Japanese New Year: a pre-travel note - Weekend

Japanese New Year: a pre-travel note

By Denver Ejem Torres

 

IN the past few weeks the desire becomes stronger. It is true what they say about a fire burning more steadily in us when we desire something. I am talking about my travel plans. Like writing, travel thoughts invade our hours, days, waking hours. In the middle of work, or meeting, the prospect comes out from nowhere, and appears in front of us. Travel thoughts are like that. They are insistent. They are needy kind of thoughts. They are the brat-thoughts, like babies, they want to be attended first.

Illustration by Geraldine Sypiecco
Illustration by Geraldine Sypiecco

Lately, I’ve been thinking of Japan. And since the invasion of these images and thoughts happen during this time, the Chirstmas and the New Year seasons, I’ve taken special interest in the kind of New Year in Japan. Celebrations or the style of a people’s merriment is afterall a glimpse of a culture. It is but wise then to also look it up.

So, allow me to share to you my pre-travel note or the 12 things I’ve found out about Japan, so far.

1. Only in 1873 that Japan started to celebrate New Year’s Day according to the Gregorian calendar – January 1. Prior to 1873, Japan followed the Chinese Lunar Calendar.

2. At midnight of December 31st, Buddhist temples ring their bells a total of 108 times to symbolize the 108 human sins in Buddhist belief. Japanese believe that ringing bells can rid them of their sins from the previous year.

3. Otoshidama is a custom of giving money to children.

4. Beethoven’s Ninth Symphony is traditionally played throughout Japan during the New Year’s season.

5. Osechi is a traditional food prepared and served during this season. It resemble the bento boxes.

6. Expect kadomatsu to adorn the front of Japanese homes, in pairs, to welcome ancestral spirits.

7. Llyod Diel, my XUGS classmate, who is now based in Tokyo, tells me that New Year is for families while Christmas is usally for friends and shopping. Japan Guide.com agrees and says: New Year (shogatsu or oshogatsu) is the most important holiday in Japan. Most businesses shut down from January 1 to January 3, and families typically gather to spend the days together.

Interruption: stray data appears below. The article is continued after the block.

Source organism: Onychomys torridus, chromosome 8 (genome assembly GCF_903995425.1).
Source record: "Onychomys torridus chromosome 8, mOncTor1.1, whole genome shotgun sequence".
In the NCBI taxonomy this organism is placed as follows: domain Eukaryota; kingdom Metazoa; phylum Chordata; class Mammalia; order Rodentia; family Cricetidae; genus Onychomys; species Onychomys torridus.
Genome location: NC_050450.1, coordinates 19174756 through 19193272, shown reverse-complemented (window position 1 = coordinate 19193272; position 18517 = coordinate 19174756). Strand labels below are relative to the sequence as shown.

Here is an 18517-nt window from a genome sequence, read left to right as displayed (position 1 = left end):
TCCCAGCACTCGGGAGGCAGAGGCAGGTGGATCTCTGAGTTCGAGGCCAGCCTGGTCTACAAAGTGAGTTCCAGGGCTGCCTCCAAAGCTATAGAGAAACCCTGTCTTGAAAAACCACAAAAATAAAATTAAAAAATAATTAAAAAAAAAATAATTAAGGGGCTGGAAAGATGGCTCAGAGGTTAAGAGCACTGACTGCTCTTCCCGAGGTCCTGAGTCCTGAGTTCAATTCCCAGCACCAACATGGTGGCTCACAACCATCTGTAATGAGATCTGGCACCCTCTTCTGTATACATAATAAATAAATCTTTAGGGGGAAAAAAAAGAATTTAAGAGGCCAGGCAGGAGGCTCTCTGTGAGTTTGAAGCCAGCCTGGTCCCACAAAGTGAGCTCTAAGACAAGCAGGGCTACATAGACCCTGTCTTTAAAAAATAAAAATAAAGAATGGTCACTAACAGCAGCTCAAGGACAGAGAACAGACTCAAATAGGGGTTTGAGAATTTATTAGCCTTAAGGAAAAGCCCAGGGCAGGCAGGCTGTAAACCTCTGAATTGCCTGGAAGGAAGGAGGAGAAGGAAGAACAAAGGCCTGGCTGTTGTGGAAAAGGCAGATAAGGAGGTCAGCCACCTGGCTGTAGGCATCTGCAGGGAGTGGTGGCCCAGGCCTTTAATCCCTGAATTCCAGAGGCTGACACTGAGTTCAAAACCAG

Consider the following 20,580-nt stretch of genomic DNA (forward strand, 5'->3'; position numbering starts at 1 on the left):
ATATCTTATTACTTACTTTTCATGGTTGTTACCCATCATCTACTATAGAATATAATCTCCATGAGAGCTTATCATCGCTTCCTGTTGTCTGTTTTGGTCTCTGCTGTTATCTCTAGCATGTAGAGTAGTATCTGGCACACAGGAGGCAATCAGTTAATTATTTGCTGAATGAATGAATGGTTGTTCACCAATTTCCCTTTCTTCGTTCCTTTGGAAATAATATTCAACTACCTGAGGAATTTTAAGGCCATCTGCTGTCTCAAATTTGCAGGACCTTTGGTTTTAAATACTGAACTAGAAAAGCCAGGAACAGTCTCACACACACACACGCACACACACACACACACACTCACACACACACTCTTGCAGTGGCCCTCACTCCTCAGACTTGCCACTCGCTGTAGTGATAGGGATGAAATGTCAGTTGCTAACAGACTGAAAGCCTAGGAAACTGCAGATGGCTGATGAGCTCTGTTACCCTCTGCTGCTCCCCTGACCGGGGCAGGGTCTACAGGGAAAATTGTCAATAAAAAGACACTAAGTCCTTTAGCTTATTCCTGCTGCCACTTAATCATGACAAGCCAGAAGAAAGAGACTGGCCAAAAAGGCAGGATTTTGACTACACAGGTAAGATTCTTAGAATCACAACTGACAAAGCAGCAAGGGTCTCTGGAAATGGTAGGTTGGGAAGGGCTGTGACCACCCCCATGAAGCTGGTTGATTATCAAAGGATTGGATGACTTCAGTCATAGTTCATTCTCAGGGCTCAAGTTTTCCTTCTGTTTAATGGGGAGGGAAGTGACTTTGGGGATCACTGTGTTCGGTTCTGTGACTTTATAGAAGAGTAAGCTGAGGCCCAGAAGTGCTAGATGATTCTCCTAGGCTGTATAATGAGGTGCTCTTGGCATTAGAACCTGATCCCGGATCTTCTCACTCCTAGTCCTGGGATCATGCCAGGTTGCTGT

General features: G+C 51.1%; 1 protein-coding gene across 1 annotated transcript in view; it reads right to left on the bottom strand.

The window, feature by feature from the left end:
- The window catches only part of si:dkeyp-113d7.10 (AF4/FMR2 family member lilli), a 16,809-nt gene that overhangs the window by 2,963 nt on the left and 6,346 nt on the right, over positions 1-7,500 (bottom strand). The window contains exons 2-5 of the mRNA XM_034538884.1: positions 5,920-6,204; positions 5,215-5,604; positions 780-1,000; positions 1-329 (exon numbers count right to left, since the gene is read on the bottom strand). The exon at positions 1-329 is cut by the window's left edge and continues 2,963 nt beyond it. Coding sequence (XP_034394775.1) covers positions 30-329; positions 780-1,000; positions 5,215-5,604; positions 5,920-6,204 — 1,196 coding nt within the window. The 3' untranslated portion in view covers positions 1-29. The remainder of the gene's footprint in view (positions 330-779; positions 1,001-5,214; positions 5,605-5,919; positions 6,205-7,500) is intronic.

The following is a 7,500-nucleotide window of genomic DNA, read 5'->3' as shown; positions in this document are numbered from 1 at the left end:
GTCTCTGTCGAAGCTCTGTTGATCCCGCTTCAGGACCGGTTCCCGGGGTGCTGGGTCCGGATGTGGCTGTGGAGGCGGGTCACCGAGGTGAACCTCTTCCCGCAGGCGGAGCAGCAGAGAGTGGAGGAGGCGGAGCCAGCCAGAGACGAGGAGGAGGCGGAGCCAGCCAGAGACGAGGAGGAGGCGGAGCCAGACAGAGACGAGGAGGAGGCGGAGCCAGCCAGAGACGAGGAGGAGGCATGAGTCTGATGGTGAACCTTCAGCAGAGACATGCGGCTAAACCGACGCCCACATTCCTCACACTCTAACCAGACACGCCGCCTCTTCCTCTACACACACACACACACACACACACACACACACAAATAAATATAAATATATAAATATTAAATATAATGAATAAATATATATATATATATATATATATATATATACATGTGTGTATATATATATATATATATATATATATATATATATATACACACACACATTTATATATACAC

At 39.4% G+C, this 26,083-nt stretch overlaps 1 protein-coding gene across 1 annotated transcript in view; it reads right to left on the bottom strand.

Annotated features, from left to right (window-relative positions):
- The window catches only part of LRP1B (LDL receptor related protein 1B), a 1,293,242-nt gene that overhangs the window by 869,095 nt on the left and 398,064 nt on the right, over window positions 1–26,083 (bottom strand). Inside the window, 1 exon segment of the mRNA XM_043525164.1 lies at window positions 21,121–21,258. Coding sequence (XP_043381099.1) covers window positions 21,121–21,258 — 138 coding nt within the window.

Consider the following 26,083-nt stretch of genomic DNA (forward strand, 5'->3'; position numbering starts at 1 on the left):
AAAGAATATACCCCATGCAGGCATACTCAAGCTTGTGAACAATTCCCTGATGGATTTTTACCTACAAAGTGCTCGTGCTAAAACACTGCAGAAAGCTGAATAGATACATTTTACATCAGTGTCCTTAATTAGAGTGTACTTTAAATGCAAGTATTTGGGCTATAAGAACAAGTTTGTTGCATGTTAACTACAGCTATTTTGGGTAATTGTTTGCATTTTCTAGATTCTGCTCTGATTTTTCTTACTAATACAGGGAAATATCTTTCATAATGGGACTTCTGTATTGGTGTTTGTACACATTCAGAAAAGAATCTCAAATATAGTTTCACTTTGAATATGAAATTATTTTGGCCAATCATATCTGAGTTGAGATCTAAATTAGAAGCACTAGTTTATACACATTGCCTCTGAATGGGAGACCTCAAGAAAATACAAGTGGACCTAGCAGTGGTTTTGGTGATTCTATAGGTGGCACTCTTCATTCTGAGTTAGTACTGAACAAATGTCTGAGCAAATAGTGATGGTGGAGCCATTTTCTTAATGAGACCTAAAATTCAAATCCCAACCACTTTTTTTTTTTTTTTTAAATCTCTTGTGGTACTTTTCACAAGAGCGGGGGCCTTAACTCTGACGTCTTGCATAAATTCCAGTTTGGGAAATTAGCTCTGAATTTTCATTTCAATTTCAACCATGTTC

8. Like us and our pansit, bihon and spaghetti, during New Year’s Day they serve toshikoshi soba or buckwheat noodles to symbolize longevity.

9. Purifying (or cleaning) their houses and offices are also big in Japan during this season. This tradition is called susuharai or ousouji. Some of us do this.

10. On New Year’s morning, Japanese gather at the beach to witness the first sunrise. In fact, there are many haikus written about the first sunrise.

11. On the 2nd of January the Emperor makes a brief appearance and greets the public at the Imperial Palace.

12. Japanese do not view years as a continuum but separate. This allows them a fresh start. All duties must be completed within the year. Thus they have bonenkai parties or parties to forget about the previous year. This party is meant to leave the old year’s worry and trouble behind.

This last bit is contradictory to a popular perception of the Japanese people who are prone to suicide. This last bit points to a fact that they have a healthy outlook and are a hopeful bunch.

Festivities are portals to a people’s worldview. So when one wants to visit a place, it is important to look up how they celebrate. Festivities reveal so much about the country’s character. And so far, all of these things I’ve come across with point to a truth about Japan: polite, fun, friendly, welcoming, disciplined, generous, focused, exciting! I can’t wait to see Japan in 2017!

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Denver Ejem Torres loves to travel. But he finds researching for a place he wants to visit a tedious task. In his past travels, he realized that a right amount of research is not only good but necessary. His New Year’s Resolution is to do considerable and proper research before traveling to a place.

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